The Art of Changing Hearts & Minds

Article excerpt

In his latest book, Guy Kawasaki provides insights on how to be enchanting, influence reatbnshps and put those crow's feet to good use.

[ILLUSTRATION OMITTED]

A smile is the most frequent punctuation in any conversation with Guy Kawasaki, once-upon-a-time chief evangelist for Apple and, since then, a jet-hopping entrepreneur, author, columnist, blogger, venture capitalist and new media creator. The smile is part of his calling card, even if it's only implied by the tone of his voice traveling halfway across the country from his home office in Northern California.

Alternately self-promoting and self-effacing, Kawasaki's frank and smooth-flowing banter takes a page out of his 10th and most recent book, Enchantment: The Art of Changing Hearts, Minds and Actions, published by Portfolio/Penguin Books.

[ILLUSTRATION OMITTED]

[ILLUSTRATION OMITTED]

"Enchantment is the accumulation of all the things I learned in 25 years about marketing, sales and evangelism wrapped into one," he tell SUCCESS over background sounds of doors opening and closing, and his children wandering in and out.

Kawasaki explains he's a fan of the work of Bob Cialdini, professor emeritus of psychology and marketing at Arizona State University, whose book Influence: The Psychology of Persuasion has sold more than 2 million copies, and of Dale Carnegie's How to Win Friends and Influence People (the American self-improvement guru's 1936 massive best-seller that remains popular today). "This is my attempt to enter that genre, to provide people with this type of information," Kawasaki says.

The 57-year-old Hawaiian-born hockey enthusiast (he learned to play when one of his children expressed an interest) is fond of aiming high with his long slap shots. He hoped a previous book, Reality Check, would be the entrepreneurial counterpart to grammar's The Chicago Manual of Style. In Enchantment, he writes that he hopes this work remains relevant for decades, like Carnegie's How to Win Friends and Influence People. When challenged that perhaps he was guilty in both cases of ignoring one of his tenets in Enchantment, underselling and over-delivering, he laughed robustly as he responded, "Probably."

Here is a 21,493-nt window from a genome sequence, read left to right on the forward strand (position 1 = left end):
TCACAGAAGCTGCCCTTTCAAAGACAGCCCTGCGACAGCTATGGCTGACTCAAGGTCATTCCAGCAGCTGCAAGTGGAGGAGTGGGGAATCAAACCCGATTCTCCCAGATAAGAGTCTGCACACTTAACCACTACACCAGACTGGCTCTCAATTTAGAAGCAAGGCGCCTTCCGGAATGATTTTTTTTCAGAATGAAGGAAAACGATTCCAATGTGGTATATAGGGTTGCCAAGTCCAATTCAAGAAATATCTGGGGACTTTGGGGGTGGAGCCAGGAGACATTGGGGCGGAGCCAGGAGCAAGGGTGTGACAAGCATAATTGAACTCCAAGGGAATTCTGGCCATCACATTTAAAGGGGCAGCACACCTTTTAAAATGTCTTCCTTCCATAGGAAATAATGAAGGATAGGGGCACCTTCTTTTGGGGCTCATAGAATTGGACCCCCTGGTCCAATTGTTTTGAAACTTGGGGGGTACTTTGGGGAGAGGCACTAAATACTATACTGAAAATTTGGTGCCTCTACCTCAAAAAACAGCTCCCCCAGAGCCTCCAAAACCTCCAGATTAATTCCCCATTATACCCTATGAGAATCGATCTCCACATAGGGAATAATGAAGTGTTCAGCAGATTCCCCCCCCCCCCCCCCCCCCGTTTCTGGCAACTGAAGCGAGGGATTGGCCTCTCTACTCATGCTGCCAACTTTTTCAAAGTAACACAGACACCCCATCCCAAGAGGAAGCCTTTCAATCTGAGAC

"This may be rationalization, but if I had said that my books are better than those, then that would be overselling," he explains. "What I'm trying to do is give people a position or hook about what my book is. So I would like them to think that Enchantment is How to Win Friends and Influence People brought up to date. In the same sense, when Toyota entered the U.S. market with Lexus, they positioned Lexus as almost as good as a BMW or Mercedes at half the price. That's easy for someone to comprehend."

Kawasaki skates over some familiar ice in Enchantment, a primer on how to build relationships in meaningful and purposeful ways, but also fills it with rich, value-added materials and real-world and practical examples.

"There is no such thing as an easy book," he says. "I can make the case that by the 10th book, there are two opposing forces. On one hand, you clearly know how to finish a book. The first one is an accident. The second one, you are starting on a trend that you know what you are doing. The opposition force is that you don't want to repeat yourself. Those forces are competing with each other. I had to cover evangelism, for example, but if I just retold the subject, I would be guilty of not writing a new book. If you write too little, you've abandoned your past; too much, and you've duplicated your past."

[ILLUSTRATION OMITTED]

What Kawasaki delivers with Enchantment is a quick, readable trove of how to enchant and influence.

Fast Company blogger Shawn Parr described the work earlier this year: "He's reframed emotional intelligence and made it simple for the reader to use these tools to approach relationships in business and in life differently. …